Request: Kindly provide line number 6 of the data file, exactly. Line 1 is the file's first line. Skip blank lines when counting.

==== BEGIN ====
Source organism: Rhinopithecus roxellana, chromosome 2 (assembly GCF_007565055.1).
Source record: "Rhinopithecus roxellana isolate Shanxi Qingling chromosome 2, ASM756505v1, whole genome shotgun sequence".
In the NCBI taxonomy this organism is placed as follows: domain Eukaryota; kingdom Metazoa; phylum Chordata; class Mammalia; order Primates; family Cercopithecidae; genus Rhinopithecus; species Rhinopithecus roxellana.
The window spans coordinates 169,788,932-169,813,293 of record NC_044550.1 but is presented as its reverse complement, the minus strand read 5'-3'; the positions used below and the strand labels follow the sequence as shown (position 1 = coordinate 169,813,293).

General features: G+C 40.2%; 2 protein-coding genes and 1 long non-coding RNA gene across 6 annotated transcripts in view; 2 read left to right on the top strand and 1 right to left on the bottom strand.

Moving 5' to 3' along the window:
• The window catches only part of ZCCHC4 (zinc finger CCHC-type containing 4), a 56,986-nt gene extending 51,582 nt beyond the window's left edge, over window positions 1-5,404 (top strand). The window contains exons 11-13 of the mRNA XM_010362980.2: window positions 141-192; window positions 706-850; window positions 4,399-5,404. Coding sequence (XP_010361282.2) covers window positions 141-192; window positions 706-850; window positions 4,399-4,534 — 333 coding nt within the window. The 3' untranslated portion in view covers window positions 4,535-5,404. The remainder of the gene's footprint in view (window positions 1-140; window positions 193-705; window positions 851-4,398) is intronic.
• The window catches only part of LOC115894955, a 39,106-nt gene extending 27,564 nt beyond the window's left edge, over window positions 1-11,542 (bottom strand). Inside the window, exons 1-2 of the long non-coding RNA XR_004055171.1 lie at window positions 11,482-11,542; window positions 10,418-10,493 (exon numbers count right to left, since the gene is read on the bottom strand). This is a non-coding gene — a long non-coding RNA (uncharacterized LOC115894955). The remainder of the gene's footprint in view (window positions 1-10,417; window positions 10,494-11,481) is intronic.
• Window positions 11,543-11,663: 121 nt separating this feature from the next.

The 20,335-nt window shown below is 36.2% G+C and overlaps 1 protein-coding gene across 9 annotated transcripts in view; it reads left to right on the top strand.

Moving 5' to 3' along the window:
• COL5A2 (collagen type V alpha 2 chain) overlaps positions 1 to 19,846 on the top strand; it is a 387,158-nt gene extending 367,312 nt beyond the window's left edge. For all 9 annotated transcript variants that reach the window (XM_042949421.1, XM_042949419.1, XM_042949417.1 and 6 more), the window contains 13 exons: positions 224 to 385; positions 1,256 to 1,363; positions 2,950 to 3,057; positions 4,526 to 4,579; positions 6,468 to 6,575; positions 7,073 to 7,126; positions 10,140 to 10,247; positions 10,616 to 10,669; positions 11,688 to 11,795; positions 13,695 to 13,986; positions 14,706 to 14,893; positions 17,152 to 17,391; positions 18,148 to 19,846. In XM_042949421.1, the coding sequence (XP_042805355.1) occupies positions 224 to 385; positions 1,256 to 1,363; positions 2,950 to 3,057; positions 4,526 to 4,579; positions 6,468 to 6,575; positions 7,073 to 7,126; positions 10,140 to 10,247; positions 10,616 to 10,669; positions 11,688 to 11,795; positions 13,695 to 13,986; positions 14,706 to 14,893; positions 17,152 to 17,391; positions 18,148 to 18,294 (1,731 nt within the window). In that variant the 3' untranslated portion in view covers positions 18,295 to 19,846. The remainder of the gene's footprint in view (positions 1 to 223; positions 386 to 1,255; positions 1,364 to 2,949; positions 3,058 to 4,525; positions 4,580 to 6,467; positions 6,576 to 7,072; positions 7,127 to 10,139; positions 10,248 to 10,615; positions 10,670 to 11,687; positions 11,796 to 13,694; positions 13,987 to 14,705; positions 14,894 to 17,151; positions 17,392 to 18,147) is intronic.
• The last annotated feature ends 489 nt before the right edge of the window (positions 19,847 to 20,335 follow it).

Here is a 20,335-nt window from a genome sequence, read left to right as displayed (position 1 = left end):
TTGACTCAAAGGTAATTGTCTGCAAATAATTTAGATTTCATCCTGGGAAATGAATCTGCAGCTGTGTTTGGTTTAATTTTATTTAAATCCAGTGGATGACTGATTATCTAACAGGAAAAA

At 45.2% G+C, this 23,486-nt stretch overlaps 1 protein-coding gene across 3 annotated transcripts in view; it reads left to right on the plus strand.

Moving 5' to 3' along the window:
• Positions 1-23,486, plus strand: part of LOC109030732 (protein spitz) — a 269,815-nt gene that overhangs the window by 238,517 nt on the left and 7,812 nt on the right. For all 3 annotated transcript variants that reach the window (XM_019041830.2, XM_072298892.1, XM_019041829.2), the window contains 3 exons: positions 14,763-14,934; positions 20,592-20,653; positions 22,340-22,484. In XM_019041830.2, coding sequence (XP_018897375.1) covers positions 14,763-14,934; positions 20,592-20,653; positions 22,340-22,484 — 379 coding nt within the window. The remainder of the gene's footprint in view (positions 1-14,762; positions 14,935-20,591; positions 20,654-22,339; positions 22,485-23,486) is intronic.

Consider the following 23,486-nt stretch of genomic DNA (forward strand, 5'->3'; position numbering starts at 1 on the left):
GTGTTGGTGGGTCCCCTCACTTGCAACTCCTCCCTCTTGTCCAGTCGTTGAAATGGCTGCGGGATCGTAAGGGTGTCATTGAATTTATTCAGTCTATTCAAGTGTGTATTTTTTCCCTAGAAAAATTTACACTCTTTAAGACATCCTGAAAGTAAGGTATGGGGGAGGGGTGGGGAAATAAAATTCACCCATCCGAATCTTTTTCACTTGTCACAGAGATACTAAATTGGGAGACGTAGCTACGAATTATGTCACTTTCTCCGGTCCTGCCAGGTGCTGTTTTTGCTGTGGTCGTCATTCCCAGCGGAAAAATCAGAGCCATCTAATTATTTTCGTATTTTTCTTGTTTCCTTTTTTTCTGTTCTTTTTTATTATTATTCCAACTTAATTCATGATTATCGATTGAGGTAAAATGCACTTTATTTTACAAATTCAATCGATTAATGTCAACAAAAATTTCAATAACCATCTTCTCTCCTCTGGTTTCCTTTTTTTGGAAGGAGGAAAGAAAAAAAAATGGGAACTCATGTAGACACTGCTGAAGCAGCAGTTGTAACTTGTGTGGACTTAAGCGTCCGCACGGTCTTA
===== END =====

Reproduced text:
Moving 5' to 3' along the window: